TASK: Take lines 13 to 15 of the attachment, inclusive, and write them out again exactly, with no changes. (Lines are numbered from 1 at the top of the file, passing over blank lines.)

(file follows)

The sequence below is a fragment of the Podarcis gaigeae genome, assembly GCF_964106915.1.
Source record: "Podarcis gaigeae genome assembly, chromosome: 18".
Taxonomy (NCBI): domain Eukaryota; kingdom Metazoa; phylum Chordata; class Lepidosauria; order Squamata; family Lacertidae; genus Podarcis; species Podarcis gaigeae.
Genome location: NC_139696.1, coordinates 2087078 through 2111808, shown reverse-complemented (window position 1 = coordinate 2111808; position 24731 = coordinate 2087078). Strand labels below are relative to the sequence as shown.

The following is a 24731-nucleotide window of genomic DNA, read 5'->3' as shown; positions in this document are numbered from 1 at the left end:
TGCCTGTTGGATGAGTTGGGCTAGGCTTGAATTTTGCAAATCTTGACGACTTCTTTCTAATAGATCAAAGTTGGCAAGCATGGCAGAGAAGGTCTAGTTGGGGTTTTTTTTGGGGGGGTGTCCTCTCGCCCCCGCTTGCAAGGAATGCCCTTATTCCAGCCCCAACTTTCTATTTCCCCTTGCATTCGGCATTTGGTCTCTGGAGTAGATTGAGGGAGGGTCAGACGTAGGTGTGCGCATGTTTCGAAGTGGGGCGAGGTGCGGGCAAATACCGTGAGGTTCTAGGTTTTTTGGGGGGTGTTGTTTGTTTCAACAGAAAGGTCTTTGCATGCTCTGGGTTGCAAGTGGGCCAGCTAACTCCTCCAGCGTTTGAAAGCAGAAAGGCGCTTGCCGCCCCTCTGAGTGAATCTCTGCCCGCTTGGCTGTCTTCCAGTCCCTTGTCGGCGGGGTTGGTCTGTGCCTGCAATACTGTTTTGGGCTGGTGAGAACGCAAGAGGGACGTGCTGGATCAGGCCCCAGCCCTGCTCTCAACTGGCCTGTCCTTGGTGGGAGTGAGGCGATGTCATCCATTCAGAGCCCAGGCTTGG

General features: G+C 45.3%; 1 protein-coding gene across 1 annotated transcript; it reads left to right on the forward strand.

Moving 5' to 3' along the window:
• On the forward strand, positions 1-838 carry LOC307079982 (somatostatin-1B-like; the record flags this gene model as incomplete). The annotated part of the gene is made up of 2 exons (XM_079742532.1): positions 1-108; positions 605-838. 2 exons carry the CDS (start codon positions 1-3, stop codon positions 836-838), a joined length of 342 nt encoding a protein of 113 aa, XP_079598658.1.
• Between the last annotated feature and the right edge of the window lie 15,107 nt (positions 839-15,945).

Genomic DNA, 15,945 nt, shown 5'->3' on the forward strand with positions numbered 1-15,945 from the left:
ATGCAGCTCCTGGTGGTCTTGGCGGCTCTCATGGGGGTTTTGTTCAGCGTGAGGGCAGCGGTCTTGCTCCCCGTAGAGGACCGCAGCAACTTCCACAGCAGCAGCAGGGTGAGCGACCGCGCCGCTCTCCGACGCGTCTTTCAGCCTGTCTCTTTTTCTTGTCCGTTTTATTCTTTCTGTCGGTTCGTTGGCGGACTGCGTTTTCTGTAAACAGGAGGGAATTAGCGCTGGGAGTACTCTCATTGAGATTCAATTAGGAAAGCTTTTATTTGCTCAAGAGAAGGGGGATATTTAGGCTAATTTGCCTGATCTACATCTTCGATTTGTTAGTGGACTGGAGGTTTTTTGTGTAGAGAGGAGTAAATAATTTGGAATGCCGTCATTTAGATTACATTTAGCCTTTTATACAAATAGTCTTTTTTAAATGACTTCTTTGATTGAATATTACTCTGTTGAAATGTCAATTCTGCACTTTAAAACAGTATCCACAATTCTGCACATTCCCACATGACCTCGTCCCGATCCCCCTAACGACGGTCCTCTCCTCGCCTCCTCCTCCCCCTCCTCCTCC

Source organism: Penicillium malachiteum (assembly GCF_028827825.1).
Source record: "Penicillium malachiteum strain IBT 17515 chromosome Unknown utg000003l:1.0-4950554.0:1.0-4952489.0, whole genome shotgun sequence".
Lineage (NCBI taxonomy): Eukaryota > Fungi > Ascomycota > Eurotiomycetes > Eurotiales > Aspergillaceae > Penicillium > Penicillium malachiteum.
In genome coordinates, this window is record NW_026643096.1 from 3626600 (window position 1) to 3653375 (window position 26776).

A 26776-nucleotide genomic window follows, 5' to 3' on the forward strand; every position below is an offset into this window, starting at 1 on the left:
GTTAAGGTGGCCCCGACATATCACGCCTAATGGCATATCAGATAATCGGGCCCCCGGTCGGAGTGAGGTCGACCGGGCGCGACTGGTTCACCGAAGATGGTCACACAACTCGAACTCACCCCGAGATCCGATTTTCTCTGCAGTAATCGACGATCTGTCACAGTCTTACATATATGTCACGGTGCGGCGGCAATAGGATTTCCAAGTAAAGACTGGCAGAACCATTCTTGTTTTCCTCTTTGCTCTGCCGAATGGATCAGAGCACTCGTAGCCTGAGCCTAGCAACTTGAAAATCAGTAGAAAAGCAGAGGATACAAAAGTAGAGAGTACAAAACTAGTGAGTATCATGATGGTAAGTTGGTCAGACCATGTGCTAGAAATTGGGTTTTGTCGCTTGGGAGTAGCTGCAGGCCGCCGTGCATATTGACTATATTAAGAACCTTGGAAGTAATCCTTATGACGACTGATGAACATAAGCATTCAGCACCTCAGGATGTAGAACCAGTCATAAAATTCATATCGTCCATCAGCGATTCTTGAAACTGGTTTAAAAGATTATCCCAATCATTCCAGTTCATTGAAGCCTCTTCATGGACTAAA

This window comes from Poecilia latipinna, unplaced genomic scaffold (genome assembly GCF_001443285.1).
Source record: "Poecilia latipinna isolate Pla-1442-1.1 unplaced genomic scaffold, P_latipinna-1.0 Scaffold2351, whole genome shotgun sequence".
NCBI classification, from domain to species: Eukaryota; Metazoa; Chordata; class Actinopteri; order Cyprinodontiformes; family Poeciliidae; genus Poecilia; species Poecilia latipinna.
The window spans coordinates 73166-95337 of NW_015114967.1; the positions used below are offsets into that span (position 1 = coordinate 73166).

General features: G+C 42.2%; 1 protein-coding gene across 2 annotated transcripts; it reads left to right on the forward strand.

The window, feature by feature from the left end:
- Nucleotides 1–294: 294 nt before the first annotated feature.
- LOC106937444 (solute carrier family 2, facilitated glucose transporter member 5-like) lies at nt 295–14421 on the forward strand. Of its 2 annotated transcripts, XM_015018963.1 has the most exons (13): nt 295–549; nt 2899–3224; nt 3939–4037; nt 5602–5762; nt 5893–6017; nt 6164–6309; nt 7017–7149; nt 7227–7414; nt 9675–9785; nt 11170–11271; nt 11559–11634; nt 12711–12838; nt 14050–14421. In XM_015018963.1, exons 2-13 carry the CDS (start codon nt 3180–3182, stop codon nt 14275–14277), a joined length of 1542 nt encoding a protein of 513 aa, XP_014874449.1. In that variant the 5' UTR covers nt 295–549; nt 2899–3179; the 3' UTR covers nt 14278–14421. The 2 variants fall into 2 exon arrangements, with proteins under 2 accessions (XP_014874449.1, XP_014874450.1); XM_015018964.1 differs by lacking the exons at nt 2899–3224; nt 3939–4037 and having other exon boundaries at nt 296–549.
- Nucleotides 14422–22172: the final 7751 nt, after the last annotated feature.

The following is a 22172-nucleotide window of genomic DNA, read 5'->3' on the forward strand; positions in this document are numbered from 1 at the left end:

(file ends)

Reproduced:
Source organism: Penicillium malachiteum (assembly GCF_028827825.1).
Source record: "Penicillium malachiteum strain IBT 17515 chromosome Unknown utg000003l:1.0-4950554.0:1.0-4952489.0, whole genome shotgun sequence".
Lineage (NCBI taxonomy): Eukaryota > Fungi > Ascomycota > Eurotiomycetes > Eurotiales > Aspergillaceae > Penicillium > Penicillium malachiteum.